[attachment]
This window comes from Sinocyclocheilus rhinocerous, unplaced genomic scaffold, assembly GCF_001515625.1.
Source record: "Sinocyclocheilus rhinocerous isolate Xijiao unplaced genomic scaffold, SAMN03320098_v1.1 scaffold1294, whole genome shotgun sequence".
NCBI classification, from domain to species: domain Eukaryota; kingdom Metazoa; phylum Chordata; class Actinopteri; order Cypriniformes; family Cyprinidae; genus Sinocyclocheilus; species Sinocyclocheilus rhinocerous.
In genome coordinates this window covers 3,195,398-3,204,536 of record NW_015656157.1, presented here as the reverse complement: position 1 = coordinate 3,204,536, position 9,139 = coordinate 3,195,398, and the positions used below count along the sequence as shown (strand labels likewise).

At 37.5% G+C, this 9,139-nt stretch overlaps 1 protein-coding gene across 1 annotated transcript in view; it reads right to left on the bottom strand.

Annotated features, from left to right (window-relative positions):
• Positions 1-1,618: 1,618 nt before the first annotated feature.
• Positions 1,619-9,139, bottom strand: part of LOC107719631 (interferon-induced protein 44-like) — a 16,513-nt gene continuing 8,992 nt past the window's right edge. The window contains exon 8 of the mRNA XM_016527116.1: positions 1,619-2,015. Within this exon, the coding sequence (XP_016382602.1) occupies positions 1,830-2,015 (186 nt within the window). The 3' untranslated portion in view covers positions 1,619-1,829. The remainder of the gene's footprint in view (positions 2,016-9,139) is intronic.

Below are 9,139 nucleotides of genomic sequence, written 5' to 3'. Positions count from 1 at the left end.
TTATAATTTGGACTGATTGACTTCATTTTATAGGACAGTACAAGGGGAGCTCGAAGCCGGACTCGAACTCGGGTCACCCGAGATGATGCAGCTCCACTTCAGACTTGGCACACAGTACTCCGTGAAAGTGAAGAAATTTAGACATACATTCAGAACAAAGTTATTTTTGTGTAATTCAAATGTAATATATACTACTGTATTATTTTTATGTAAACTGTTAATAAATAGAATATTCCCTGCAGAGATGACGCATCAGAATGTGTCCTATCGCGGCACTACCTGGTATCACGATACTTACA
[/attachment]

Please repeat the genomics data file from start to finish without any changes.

This window comes from Sinocyclocheilus rhinocerous, unplaced genomic scaffold, assembly GCF_001515625.1.
Source record: "Sinocyclocheilus rhinocerous isolate Xijiao unplaced genomic scaffold, SAMN03320098_v1.1 scaffold1294, whole genome shotgun sequence".
NCBI classification, from domain to species: domain Eukaryota; kingdom Metazoa; phylum Chordata; class Actinopteri; order Cypriniformes; family Cyprinidae; genus Sinocyclocheilus; species Sinocyclocheilus rhinocerous.
In genome coordinates this window covers 3,195,398-3,204,536 of record NW_015656157.1, presented here as the reverse complement: position 1 = coordinate 3,204,536, position 9,139 = coordinate 3,195,398, and the positions used below count along the sequence as shown (strand labels likewise).

At 37.5% G+C, this 9,139-nt stretch overlaps 1 protein-coding gene across 1 annotated transcript in view; it reads right to left on the bottom strand.

Annotated features, from left to right (window-relative positions):
• Positions 1-1,618: 1,618 nt before the first annotated feature.
• Positions 1,619-9,139, bottom strand: part of LOC107719631 (interferon-induced protein 44-like) — a 16,513-nt gene continuing 8,992 nt past the window's right edge. The window contains exon 8 of the mRNA XM_016527116.1: positions 1,619-2,015. Within this exon, the coding sequence (XP_016382602.1) occupies positions 1,830-2,015 (186 nt within the window). The 3' untranslated portion in view covers positions 1,619-1,829. The remainder of the gene's footprint in view (positions 2,016-9,139) is intronic.

Below are 9,139 nucleotides of genomic sequence, written 5' to 3'. Positions count from 1 at the left end.
TTATAATTTGGACTGATTGACTTCATTTTATAGGACAGTACAAGGGGAGCTCGAAGCCGGACTCGAACTCGGGTCACCCGAGATGATGCAGCTCCACTTCAGACTTGGCACACAGTACTCCGTGAAAGTGAAGAAATTTAGACATACATTCAGAACAAAGTTATTTTTGTGTAATTCAAATGTAATATATACTACTGTATTATTTTTATGTAAACTGTTAATAAATAGAATATTCCCTGCAGAGATGACGCATCAGAATGTGTCCTATCGCGGCACTACCTGGTATCACGATACTTACA